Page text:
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Old 04-11-2015, 12:46 AM   #34
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I usually ascertain exactly what pages pertain to me and send to staples

This works well until you miss you structural steel on the Structural drawings. Scan them all!
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Old 05-13-2015, 07:55 PM   #35
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looking to get some help/tips for estimating if you can guide me. thanks
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Old 05-14-2015, 10:36 PM   #36
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looking to get some help/tips for estimating if you can guide me. thanks
Get a digital program to do take offs...doesn't get much easier...
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Old 06-10-2015, 05:51 PM   #37
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I am about to turn down the opportunity to bid a 23,000 sq ft new construction of a department store. It's a drag because I want to eventually take on big commercial work. I'm just afraid that I will get killed on this job so early in our start up. I'm not ready to hire a crew and deal with payroll, etc. Plus just the cost of paint could break us. Fortunately, my partner can read blueprints. He spent years drawing them. So one day we will be in the bidding pool...just not today.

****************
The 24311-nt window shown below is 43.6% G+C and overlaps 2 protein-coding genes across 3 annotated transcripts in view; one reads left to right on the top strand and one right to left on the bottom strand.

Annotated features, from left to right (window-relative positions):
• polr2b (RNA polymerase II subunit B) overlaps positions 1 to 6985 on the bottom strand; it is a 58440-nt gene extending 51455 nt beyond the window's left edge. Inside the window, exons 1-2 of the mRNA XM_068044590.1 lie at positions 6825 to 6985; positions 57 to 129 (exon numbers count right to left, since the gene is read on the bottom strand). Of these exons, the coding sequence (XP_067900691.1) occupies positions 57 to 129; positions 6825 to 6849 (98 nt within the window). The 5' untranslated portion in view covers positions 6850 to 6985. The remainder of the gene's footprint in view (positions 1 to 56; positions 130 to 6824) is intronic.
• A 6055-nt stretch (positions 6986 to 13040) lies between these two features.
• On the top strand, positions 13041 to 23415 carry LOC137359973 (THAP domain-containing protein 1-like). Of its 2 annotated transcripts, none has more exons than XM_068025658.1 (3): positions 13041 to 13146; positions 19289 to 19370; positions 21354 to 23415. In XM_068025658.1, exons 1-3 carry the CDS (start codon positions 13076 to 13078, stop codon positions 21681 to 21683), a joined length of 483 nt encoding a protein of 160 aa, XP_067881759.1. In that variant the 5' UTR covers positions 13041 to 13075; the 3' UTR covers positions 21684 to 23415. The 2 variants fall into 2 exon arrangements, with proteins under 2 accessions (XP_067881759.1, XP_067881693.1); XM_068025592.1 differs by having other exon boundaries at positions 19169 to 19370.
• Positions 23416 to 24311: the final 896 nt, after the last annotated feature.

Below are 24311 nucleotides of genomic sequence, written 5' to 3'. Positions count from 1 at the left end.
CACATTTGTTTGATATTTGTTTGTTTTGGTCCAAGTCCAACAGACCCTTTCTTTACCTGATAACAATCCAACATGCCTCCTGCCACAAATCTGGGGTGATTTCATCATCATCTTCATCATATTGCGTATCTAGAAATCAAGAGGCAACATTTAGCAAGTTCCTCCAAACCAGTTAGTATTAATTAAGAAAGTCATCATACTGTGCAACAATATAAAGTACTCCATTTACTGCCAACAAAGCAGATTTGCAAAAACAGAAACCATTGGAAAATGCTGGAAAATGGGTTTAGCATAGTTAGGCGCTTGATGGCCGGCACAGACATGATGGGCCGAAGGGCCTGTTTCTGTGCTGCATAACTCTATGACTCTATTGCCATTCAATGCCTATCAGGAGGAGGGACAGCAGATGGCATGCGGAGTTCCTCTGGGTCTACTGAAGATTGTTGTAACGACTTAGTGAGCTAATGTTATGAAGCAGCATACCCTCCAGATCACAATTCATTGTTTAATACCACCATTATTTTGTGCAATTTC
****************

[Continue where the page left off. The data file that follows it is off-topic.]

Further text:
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Old 11-10-2015, 03:29 PM   #38
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the major problem of bidding commercial off of prints( once you learn how to read'em) is to trying to figure out access. Are you gonna be alone? Do you have to work around other contractors whe don't give a crap about greasy hands on walls to put in switches. Make sure you find out the sequence or you'll get killed. Not sure where you are , but some places never heard of back charges. Be sure you can add on and consult with the supt. daily and keep a log of problems. As you do more of them, you'll get the hang of it. I remember taking plans to a friend in the trades for many years...get the hang of the terms...blk used to be block...but it can be called cmu???? concrete masonry unit. good luck pd
Excuse me but I'm a commercial painting contractor and I'm trying to figure this thing out.
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Old 11-17-2015, 05:37 PM   #39
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Excuse me but I'm a commercial painting contractor and I'm trying to figure this thing out.
What do you need to know?